A word of advice: If you are the king of a small nation and you were put on the throne by the king of a much bigger, more powerful nation, rebellion is generally not a wise option. Unfortunately for all of Judah, Zedekiah did not heed such advice.
Zedekiah was the last king of Judah. His nephew Jehoiachin had preceded him on the throne, having the misfortune to rise to power just as King Nebuchadnezzar of Babylon decided to lay siege to the city of Jerusalem. The year was 597 BC. Time was running out for the kingdom of Judah.
Jehoiachin was forced into a humiliating surrender, after which Nebuchadnezzar looted the temple and displaced all but the poorest residents from Jerusalem. Jehoiachin was carried to Babylon, while his uncle, Zedekiah, was made king in his place.
Zedekiah, however, had little real power. He did not even have control over his own name. That had once been Mattaniah, but Nebuchadnezzar changed it when he put him on the throne. It was a simple yet profound way of reminding Zedekiah who was in charge.
Zedekiah ruled for just over a decade, and then he made the biggest mistake of his life: He rebelled against the king of Babylon. It seems that Zedekiah did not bother to seek God’s direction until well after he had committed to revolt. Only when Nebuchadnezzar was beating down Jerusalem’s door did the king of Judah seek advice from the prophet Jeremiah (Jeremiah 21).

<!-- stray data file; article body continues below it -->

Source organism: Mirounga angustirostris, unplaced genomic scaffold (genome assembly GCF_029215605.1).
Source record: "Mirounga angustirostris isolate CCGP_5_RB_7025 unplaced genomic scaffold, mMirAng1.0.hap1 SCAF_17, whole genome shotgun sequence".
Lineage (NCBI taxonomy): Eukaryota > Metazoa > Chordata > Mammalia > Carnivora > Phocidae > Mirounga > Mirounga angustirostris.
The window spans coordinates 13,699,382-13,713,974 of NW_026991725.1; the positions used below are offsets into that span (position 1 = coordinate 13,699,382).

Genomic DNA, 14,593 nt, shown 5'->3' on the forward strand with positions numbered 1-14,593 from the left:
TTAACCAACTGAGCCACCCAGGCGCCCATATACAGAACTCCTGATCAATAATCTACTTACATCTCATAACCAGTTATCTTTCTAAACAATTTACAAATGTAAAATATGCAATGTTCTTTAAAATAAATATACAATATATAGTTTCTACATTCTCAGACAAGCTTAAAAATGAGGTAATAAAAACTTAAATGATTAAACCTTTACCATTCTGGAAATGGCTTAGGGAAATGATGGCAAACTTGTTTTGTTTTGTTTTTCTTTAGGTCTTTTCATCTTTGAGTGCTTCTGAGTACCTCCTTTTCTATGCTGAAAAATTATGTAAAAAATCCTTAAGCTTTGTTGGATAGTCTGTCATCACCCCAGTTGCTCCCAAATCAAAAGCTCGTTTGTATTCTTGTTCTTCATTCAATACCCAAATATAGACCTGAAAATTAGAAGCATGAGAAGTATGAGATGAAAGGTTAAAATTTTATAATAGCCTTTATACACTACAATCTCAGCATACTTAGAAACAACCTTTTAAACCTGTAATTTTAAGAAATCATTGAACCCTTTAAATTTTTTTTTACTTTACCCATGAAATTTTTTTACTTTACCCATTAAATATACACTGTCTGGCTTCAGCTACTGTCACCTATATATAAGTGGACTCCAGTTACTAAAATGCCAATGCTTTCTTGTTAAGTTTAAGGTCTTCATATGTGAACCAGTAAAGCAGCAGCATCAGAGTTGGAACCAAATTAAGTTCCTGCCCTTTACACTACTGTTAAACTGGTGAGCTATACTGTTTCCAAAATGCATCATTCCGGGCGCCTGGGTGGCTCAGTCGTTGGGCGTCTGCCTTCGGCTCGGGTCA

Unfortunately, Jeremiah had no words of encouragement for Zedekiah. Time was up. Zedekiah and his people had nothing to look forward to but “plague, sword and famine”—and finally, total defeat at the hands of the Babylonian army. As a final insult, Zedekiah was forced to watch as his sons were killed. Then his eyes were gouged out, and he was led to Babylon.
Like Jeremiah, the prophet Ezekiel had anything but kind words for Zedekiah (see Ezekiel 17:14–16). Ezekiel seemed to marvel at Zedekiah’s stupidity, noting with astonishment that it was after Nebuchadnezzar had rendered Judah “unable to rise again” that Zedekiah chose to rebel. “Will he succeed?” Ezekiel asked, his words no doubt dripping with sarcasm. “Will he break the treaty and yet escape?” The answer was a resounding no.